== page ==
Anthony (Tony) Wallace, C’47, G’49, Gr’50, professor emeritus of anthropology at Penn, died on October 5. He was 91.
Dr. Wallace was born in Toronto, Ontario, Canada. He earned his BA in history and his MA and PhD in anthropology, both from Penn. He began teaching in Penn’s department of anthropology in 1948. In 1961, he became professor and chairman of the department (Almanac October 1961). He was also curator of North American ethnology in the Penn Museum, though that was largely honorary. As chairman of the department of anthropology in the 1960s, he obtained a million dollars from the National Science Foundation to help build the Academic Wing of the Museum.
In 1980, he became the first Geraldine R. Segal Professor in American Social Thought at Penn. In 1983, he became University Professor of Anthropology (Almanac September 13, 1983). He served on the board of the Research Foundation of the University, the Faculty Editorial Committee of the University Press and the Ethnohistory Committee. He retired from Penn and took emeritus status in 1988.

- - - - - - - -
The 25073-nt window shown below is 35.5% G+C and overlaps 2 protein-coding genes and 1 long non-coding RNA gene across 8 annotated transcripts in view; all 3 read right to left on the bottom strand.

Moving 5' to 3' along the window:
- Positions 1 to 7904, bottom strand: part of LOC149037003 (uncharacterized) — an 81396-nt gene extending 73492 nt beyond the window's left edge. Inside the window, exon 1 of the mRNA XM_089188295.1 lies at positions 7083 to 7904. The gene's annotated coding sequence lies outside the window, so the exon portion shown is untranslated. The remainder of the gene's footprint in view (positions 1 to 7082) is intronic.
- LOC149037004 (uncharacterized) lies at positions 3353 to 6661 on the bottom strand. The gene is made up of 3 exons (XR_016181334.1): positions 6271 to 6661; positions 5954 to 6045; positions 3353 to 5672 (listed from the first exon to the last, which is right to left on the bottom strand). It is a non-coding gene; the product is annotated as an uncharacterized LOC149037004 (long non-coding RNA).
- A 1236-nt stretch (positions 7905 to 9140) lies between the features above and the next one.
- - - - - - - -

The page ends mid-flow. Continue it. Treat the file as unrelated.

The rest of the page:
Dr. Wallace was a member of the National Academy of Sciences, American Philosophical Society and American Academy of Arts and Sciences. The former president of the American Anthropological Association also chaired an ACLS sub-commission in the US-USSR exchange, and was an advisor in the American space program. He received a Guggenheim fellowship to study the role of personal networks of mechanicians in industrial innovation in the 19th century (Almanac December 5, 1978).
In 1979, he received the Bancroft Prize for his book, Rockdale: The Growth of an American Village in the Early Industrial Revolution (Almanac April 1979). In 1980, he won the Philadelphia Athenaeum Literary Award for the same book. Additional awards included the Cleveland Foundation’s Annisfield-Wolf Award for The Death and Rebirth of the Seneca and the Cornplanter Medal for Iroquoian Studies.
His books include King of the Delawares: Teedyuscung, 1700–1763 (1949), Culture and Personality (1961, rev. ed. 1970), Religion: An Anthropological View (1966), The Social Context of Innovation (1982), St. Clair: A Nineteenth-Century Coal Town’s Experience with a Disaster-Prone Industry (1987) and The Long, Bitter Trail: Andrew Jackson and the Indians (1993).
His 2012 book, Tuscarora: A History, describes the challenges of cultural survival for the Iroquoia reservation community in western New York. Dr. Wallace first stayed with Tuscarora hosts as a Penn graduate student in 1948.
His papers are at the American Philosophical Society (http://www.amphilsoc.org/collections/view?docId=ead/Mss.Ms.Coll.64a-ead.xml).